Despite two nominations, Julia Roberts has yet to take home a Primetime Emmy Award. But she could finally snag her maiden statuette this year in Best Drama Actress for her turn on Amazon’s “Homecoming.”
Based on the Gimlet Media podcast of the same name, written by Micah Bloomberg and Eli Horowitz, and directed by Sam Esmail (“Mr. Robot”), the first season, consisting of 10 half-hour episodes, follows Heidi Bergman (Roberts), who’s a counselor at Homecoming facility, a place that aids war veterans adjust back to civilian life. Her job mainly consists of conducting interviews with soldiers upon return from combat. While she takes her job seriously and is genuinely committed to the cause, her controlling boss, Colin Belfast (Bobby Cannavale), is more adamant about uncovering what the soldiers are holding onto. Several years later, we find Heidi working as a waitress at a seafood restaurant with an entirely new life. When a Department of Defense employee (Shea Whigham) questions her about her decision to leave Homecoming, she starts trying to remember what exactly drove her to leave her old job.
Though she’s Emmy-less, Roberts, of course, is no unknown quantity in the industry as one of the biggest movie stars of our time. She’s got a Best Actress Oscar for “Erin Brockovich” (2000), not to mention three additional nominations; she’s also won three Golden Globes and and a Screen Actors Guild Award. After her “Pretty Woman” (1990) breakthrough, her TV work has been limited to guest spots on “Law & Order” and “Friends,” and a cameo as herself on “Murphy Brown” before she did the HBO movie “The Normal Heart.”
Her two previous Emmy bids were for Best Drama Guest Actress for “Law & Order” (1999) and Best Limited Series/TV Movie Supporting Actress for “The Normal Heart” (2014). She was the favorite in the latter, but lost to Kathy Bates (“American Horror Story: Coven”), who, lest we forget, also beat her for the Oscar with “Misery” (1990) when Roberts was up for “Pretty Woman.”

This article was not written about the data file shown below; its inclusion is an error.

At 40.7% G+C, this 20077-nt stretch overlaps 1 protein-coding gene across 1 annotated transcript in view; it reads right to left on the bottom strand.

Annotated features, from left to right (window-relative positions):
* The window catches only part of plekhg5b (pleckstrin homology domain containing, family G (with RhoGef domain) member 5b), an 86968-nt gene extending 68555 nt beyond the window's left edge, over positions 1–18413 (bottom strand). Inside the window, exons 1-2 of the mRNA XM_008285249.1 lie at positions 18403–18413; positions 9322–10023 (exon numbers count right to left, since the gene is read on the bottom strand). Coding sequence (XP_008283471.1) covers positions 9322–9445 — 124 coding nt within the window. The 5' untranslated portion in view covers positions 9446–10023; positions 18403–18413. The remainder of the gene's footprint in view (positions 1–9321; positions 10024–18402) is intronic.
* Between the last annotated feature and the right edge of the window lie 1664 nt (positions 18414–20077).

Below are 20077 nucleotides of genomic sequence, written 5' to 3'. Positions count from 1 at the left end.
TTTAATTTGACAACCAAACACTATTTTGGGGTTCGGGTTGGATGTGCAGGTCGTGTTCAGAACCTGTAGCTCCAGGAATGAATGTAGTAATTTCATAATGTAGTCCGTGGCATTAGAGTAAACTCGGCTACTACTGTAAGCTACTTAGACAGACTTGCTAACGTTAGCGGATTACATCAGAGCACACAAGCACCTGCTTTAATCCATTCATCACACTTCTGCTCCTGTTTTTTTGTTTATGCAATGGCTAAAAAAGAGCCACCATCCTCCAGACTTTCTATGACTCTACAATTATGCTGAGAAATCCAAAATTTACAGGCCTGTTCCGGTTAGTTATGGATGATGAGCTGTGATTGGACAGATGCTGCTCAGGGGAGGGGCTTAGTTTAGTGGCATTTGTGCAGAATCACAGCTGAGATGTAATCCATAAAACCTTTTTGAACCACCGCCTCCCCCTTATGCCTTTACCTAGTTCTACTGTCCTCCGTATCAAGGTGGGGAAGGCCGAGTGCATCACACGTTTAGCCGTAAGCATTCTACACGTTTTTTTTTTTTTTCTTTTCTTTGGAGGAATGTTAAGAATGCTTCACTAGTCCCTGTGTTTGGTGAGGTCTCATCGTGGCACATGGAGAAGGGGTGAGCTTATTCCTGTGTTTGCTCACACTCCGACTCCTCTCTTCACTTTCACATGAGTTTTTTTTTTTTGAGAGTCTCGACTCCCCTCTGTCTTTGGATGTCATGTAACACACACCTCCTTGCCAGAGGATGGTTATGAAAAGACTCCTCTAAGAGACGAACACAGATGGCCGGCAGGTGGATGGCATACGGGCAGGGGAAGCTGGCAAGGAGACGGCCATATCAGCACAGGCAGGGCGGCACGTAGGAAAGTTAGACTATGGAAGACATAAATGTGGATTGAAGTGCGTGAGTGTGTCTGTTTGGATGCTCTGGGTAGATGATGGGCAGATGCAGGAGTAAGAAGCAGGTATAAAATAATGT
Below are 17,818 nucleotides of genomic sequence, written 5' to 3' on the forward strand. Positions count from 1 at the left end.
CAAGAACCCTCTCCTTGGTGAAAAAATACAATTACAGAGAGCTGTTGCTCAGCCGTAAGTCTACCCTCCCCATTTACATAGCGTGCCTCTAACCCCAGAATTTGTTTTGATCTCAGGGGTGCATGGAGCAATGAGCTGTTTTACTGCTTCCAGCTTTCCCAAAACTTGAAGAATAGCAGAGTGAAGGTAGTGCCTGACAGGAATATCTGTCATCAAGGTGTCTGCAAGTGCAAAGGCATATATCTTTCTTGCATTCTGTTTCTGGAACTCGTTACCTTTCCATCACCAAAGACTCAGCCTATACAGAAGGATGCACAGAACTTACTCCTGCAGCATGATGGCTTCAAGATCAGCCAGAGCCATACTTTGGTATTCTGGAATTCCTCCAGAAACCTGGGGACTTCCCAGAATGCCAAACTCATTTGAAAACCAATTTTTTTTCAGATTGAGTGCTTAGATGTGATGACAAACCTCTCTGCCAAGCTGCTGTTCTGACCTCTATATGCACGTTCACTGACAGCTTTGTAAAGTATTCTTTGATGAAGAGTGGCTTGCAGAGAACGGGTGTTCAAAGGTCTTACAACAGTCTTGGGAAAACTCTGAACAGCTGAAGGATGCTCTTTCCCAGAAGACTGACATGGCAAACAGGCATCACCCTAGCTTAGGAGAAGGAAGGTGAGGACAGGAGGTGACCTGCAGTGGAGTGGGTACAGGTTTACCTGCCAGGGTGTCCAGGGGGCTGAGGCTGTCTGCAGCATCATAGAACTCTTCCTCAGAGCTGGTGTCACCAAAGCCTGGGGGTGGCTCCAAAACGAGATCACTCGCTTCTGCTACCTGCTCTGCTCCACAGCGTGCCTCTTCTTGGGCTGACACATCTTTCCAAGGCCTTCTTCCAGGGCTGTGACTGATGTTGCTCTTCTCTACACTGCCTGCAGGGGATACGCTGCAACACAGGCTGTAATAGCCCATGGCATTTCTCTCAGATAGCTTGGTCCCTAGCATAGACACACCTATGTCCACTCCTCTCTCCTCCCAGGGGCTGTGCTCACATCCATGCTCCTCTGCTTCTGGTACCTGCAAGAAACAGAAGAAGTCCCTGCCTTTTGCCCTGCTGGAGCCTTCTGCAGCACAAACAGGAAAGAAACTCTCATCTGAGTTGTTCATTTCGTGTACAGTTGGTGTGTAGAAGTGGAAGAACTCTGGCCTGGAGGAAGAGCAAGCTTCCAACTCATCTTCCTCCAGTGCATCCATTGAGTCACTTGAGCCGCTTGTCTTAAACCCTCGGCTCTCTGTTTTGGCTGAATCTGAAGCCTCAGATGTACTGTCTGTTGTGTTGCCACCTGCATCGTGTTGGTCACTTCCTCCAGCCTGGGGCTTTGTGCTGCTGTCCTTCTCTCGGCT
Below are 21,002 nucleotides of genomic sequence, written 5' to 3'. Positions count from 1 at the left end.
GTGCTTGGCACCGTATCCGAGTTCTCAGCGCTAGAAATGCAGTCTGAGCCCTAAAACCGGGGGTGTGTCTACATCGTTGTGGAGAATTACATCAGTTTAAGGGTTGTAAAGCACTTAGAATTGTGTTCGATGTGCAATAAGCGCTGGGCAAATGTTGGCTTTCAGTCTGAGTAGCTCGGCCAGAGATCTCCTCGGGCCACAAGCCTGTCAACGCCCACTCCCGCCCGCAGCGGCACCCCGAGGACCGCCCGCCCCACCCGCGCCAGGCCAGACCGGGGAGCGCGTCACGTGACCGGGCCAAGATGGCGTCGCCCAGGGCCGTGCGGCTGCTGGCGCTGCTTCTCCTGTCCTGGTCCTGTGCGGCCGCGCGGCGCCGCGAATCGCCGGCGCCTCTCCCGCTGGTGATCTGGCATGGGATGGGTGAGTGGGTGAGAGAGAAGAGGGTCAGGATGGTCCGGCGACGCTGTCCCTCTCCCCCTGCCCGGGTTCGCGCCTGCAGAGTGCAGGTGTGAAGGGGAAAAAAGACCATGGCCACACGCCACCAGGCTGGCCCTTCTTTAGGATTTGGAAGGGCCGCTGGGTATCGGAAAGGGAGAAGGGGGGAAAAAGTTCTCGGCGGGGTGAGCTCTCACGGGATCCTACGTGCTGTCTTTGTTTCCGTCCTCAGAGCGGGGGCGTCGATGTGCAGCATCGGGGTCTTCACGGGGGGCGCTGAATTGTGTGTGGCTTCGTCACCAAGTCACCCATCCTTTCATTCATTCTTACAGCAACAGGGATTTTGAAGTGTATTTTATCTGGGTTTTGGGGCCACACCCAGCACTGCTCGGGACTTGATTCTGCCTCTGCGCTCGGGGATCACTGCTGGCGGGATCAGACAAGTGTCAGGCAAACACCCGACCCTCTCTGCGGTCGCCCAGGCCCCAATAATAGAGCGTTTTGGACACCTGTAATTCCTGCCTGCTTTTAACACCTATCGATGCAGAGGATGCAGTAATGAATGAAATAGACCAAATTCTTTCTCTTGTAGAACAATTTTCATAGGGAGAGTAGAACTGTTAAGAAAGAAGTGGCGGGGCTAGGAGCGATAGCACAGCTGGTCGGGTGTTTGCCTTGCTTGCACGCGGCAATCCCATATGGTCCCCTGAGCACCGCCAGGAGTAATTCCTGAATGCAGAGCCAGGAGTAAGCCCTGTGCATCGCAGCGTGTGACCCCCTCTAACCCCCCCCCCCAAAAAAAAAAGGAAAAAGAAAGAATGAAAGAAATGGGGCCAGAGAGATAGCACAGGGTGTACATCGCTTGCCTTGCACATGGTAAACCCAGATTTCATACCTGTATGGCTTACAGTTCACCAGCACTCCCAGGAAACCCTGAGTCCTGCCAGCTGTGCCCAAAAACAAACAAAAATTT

“Homecoming,” which Roberts also executive-produces, marked her first regular series role. She plays Heidi in two different timelines; one could even argue that she’s playing two different characters altogether. It helps that the story is told from her point of view, and that viewers are as much in the dark about Heidi’s past as she is herself. Practically, we go on the journey with her, which makes it easier to emphasize with her character.
For her performance, she’s already received Best Drama Actress Golden Globe and Critics’ Choice bids, and she should be a safe bet for an Emmy nom in that same category. The fact that the show hails from a past Emmy nominee — Esmail has noms for writing and producing “Mr. Robot” — and has a runtime that equals that of five hour-long episodes should only boost her chances. This will be the only chance to award Roberts for playing Heidi Bergman, as she isn’t returning for the second season, despite continuing her work as an executive producer.
Recently, we’ve seen the line between film and TV blur, as the latter has become a fertile ground for storytelling. Shows like “Big Little Lies,” “Sharp Objects” or “Fosse/Verdon” featured actors most known for their film work. And Emmy voters seem to have warmed up to the trend; “Big Little Lies” reaped a whopping 16 nods and eight wins two years ago, including acting wins for Laura Dern and Nicole Kidman.
Our combined odds have Roberts sitting in fourth place, just behind Oh (“Killing Eve”), Laura Linney (“Ozark”) and Jodie Comer (“Killing Eve”), and ahead of Emilia Clarke (“Game of Thrones”), and Christine Baranski (“The Good Fight”).
Be sure to make your Emmy predictions today so that Hollywood insiders can see how their TV shows and performers are faring in our odds. You can keep changing your predictions as often as you like until just before nominations are announced on July 16. And join in the fun debate over the 2019 Emmy taking place right now with Hollywood insiders in our television forums. Read more Gold Derby entertainment news.